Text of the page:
ERIC Number: ED167945
Record Type: RIE
Publication Date: 1978-Oct-30
Aptness in Metaphor. Technical Report No. 13.
Tourangeau, Roger; Sternberg, Robert J.
Defining metaphor as "seeing a concept from one class in terms of a concept from another class," a study was devised that analyzed the degree to which two concepts occupy dissimilar positions with respect to their category or domain (within-domain distance), and the degree to which categories themselves are dissimilar (between-domain distance). Preliminary to the study, nine groups of subjects rated the distances among stimuli from eight domains as a basis for two experiments. In the first experiment, one group of subjects rated the aptness of 64 metaphors while another group rated the comprehensibility of the same metaphors. Aptness related positively to between-domain distance and negatively to within-domain distance, but showed no relationship to overall distance. Comprehensibility related strongly to aptness. In the second experiment, subjects ranked a set of alternatives as possible completions of metaphors. In one group, all of the possible completions were from a single domain; in the other group, all were from different domains. In both groups the rank order of the within-domain distances of a set of alternatives correlated with the relative popularity of the alternatives. The overall results of the study consistently supported a domains-interaction view of metaphor. (Tables are appended.) (Author/MAI)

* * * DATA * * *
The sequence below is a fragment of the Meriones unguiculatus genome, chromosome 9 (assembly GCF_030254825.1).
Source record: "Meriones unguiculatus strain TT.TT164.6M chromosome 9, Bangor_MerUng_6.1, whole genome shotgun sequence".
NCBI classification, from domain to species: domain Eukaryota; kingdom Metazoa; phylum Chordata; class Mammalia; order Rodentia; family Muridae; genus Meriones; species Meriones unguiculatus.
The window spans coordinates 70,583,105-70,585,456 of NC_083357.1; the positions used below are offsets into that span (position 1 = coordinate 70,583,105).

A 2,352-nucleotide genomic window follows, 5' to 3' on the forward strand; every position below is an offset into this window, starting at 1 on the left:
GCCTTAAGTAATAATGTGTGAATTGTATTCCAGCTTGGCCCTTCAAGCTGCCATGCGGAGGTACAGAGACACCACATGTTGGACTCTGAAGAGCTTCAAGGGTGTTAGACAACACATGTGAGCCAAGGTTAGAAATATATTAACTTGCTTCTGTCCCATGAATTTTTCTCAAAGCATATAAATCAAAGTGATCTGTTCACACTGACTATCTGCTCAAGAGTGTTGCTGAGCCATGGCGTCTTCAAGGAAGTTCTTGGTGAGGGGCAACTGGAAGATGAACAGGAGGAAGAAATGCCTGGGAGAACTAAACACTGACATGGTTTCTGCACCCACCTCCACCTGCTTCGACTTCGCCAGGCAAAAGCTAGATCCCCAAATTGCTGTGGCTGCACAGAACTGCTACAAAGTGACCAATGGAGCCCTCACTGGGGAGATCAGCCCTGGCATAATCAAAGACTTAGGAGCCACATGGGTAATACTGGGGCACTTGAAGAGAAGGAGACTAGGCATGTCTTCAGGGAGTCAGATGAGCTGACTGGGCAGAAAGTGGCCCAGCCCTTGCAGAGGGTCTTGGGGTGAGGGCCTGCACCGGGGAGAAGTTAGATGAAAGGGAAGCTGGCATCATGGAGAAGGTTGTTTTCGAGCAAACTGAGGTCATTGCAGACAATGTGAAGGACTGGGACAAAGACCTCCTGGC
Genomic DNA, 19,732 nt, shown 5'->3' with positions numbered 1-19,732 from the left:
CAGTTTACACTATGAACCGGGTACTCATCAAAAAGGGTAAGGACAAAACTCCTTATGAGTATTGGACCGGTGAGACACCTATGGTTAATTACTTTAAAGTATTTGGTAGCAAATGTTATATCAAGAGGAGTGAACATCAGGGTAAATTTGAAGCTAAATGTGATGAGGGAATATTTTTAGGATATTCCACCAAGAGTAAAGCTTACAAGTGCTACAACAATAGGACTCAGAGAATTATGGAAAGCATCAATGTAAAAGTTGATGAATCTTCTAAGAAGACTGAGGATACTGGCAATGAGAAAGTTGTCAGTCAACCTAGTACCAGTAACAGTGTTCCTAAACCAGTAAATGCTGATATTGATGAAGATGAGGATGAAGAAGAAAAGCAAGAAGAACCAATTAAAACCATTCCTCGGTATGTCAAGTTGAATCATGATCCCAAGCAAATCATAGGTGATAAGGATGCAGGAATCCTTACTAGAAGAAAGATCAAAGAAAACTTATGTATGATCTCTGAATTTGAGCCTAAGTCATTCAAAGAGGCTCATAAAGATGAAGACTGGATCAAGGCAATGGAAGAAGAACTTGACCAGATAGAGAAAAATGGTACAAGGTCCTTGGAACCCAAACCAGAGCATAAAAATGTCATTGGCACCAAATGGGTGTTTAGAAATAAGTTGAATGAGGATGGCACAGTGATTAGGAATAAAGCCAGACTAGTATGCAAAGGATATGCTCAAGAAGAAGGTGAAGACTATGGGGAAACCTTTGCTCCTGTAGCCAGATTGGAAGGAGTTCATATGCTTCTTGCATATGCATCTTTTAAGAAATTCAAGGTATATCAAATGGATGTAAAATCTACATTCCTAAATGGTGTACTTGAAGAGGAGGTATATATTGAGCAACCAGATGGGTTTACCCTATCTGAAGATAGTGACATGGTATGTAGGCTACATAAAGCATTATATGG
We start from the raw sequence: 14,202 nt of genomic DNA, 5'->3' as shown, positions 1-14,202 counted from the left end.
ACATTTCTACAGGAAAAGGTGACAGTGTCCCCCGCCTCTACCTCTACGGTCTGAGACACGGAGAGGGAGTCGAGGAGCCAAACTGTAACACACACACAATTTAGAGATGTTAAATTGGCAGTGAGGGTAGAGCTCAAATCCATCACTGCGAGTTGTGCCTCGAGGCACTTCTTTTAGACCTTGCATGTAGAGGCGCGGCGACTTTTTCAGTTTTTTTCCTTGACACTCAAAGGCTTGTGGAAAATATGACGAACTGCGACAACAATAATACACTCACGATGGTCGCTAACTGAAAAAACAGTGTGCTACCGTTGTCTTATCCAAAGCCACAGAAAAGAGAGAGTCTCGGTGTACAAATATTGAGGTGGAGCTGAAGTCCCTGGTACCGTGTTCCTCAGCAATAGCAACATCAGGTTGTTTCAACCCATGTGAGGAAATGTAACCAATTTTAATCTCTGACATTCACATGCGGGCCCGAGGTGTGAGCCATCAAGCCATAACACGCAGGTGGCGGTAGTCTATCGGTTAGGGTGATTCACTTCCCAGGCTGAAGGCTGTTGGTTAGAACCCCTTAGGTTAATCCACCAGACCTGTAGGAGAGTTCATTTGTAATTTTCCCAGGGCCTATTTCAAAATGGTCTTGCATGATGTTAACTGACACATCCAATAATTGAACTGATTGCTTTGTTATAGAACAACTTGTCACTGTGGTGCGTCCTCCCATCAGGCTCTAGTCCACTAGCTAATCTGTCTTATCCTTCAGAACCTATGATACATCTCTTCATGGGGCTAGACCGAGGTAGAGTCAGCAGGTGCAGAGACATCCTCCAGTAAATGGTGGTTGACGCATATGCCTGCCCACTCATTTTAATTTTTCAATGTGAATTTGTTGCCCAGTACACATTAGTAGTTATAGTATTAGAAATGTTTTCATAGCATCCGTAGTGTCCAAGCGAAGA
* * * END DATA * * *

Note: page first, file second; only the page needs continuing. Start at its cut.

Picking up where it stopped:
Publication Type: Reports - Research
Education Level: N/A
Sponsor: Office of Naval Research, Washington, DC. Psychological Sciences Div.; Office of Naval Research, Arlington, VA. Personnel and Training Research Programs Office.
Authoring Institution: Yale Univ., New Haven, CT. Dept. of Psychology.